I didn't hear ABC radio presenter Lynn Malcolm ask any tough questions in this program, but perhaps they were edited out, as McGorry did address many of the issues that people have with his plans for psychiatry geared to young people in Australia, funded by the Gillard Government. He also acknowledged that there are areas of active controversy. I think the most interesting thing about this show is how readily McGorry and another professional interviewed admit that some of the most important modes of treatment delivered at their various networks of mental health clinics are not fully researched and are not supported by a complete or even firm evidence base. They are happy to admit that much more research is needed, and the big issue that I have with McGorry and co is that I believe that an evidence base should precede the offering of any medical treatment (outside of the context of a clinical trial), and not follow after the treatments are offered to vulnerable young people, and after huge sums of funding from the federal government have been aggressively solicited for and received. Demonstrating that a medical service does more good than harm should not be just an afterthought to placate the critics. 
Malcolm, Lynne (2012) Young minds, the highs and the lows. All in the Mind. ABC Radio National. June 10th 2012.

Thursday, June 7, 2012

Need to see a head specialist?

Does one really need to visit a mental health clinic for butterflies in the stomach? A fluttering in the abdomen is anxiety as in a psychiatric disorder? It seems like a bit of an exaggeration to me.

Headspace - Dreaded Butterflies.
by Simon Bronson

Sunday, June 3, 2012

Big news on the psychiatry front when I wasn't looking

I've not had much time for blogging in the last few weeks and I've missed some important developments in the last couple of months regarding the upcoming edition of the "bible of psychiatry", the Diagnostic and Statistical Manual of Mental Disorders (DSM-5). An early-intervention mental health diagnosis that has been championed by Prof Patrick McGorry, who has great influence on the Gillard Government and a high-profile in Australia, has been rejected by the American Psychiatric Association (APA). This supposed disorder which is thought to be a milder early sign of the onset of a psychotic mental illness, typically in teens and young adults, will not be included inthe fifth edition of the world-famous manual of psychiatric diagnosis, but will be relegated to the appendix where disorders requiring more research are placed and forgotten. This controversial condition went by a bewildering range of names: "psychosis risk syndrome" "prodromal symptoms" "prodrome" "high-risk syndrome" "ultra-high-risk syndrome" "at-risk mental state" etc. The ad hoc nomenclature gives the impression that the professor was just making it up as he went along.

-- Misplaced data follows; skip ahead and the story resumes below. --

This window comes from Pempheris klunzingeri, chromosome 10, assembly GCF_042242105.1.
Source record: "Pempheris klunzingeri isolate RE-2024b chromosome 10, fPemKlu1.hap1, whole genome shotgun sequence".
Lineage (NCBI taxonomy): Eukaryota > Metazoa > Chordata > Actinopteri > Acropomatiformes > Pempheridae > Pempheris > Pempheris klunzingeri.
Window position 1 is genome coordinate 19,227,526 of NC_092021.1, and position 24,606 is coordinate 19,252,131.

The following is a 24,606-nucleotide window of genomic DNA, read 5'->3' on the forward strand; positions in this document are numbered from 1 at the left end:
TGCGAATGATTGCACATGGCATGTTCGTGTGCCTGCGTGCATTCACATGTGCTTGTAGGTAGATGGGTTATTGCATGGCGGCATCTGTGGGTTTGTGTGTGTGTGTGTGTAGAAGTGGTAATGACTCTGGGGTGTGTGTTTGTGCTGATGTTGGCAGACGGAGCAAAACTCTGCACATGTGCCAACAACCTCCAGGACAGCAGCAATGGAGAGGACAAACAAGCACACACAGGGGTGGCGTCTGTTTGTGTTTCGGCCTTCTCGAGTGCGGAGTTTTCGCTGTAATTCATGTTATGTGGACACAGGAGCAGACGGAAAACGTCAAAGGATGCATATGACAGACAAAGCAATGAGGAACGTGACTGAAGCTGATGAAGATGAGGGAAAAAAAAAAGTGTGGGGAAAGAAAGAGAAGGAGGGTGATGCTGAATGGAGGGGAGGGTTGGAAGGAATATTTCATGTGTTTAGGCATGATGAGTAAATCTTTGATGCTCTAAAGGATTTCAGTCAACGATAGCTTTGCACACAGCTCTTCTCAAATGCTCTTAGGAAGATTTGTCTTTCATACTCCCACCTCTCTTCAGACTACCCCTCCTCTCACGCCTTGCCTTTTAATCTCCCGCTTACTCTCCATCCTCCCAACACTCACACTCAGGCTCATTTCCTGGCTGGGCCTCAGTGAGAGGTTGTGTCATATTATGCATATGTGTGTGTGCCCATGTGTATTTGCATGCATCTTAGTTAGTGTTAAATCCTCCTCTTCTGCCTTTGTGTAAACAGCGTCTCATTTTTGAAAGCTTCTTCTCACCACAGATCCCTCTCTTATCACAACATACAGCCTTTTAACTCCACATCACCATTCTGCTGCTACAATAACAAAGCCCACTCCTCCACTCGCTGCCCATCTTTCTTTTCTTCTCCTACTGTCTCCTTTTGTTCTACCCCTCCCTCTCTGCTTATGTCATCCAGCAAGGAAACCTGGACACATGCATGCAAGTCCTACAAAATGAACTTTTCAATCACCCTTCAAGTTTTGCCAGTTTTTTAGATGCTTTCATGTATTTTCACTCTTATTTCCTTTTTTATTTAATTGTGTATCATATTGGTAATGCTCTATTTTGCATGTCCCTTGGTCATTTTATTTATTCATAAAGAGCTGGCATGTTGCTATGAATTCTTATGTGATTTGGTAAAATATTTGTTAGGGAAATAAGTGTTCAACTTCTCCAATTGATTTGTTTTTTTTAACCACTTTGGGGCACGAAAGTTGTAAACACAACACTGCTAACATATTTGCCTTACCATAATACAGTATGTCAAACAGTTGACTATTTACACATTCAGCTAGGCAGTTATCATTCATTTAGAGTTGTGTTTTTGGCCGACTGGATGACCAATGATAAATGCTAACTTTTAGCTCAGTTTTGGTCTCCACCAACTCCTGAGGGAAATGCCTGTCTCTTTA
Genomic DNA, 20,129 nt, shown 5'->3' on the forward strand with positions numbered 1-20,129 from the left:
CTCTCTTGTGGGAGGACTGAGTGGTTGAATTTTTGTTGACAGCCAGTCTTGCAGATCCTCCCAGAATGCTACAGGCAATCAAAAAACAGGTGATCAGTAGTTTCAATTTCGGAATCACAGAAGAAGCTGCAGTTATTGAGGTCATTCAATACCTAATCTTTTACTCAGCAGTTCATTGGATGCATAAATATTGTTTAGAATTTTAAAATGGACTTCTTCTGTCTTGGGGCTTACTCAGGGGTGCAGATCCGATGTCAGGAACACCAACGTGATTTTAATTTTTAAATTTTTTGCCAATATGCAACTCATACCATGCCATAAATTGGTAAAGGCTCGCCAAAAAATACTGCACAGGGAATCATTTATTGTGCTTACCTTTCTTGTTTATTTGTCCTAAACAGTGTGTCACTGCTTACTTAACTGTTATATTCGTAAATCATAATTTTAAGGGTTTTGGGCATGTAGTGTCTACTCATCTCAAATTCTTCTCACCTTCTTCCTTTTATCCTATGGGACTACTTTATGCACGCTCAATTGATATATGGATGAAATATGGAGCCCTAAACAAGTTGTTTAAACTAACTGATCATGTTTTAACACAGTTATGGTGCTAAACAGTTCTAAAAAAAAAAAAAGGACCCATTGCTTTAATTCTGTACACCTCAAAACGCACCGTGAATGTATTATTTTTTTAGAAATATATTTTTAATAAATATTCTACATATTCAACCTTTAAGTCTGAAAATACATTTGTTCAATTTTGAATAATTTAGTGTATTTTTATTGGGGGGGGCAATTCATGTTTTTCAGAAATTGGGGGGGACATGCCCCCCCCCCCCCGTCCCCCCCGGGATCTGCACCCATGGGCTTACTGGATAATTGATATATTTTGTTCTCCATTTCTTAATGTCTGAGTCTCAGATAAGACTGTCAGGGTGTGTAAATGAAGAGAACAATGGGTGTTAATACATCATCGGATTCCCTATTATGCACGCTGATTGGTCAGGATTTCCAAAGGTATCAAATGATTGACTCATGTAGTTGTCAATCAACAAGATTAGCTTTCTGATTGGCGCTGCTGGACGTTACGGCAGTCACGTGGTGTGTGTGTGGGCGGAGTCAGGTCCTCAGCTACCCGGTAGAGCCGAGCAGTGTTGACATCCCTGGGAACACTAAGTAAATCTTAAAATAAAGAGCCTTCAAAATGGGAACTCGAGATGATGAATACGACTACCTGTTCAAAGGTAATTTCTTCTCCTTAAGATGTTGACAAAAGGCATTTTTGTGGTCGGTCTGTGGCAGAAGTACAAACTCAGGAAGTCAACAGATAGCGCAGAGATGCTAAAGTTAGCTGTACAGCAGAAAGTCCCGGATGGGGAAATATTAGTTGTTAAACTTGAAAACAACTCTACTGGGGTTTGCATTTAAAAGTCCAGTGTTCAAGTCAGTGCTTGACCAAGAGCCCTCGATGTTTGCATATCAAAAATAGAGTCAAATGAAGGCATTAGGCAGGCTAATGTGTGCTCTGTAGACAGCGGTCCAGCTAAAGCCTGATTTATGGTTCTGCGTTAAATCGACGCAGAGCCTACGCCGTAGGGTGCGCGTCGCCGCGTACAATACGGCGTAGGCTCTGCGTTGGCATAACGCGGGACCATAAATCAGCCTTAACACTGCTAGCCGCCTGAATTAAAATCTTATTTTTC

Don't be overly distracted by the rejection of one proposed new mental illness by the APA. The crashing and burning of the prodrome is not really the big news from last month on the subject of modern psychiatry's revision of it's great big guidebook. The big news was that two diagnostic categories in some of the most supposedly common and also some of the most aggressively promoted types of mental illness in Australia, major depressive disorder and generalised anxiety disorder, have been found by psychiatry researchers to be diagnostic categories which cannot be reliably identified, in that there was found to be a major lack of consensus from one doctor to another about who did or did not meet some diagnostic criteria for these types of disorders. What kind of diagnoses are these, which cannot be identified with any certainty or reliability? If modern psychiatry was an emperor, he'd be looking very bare and very embarrassed right now.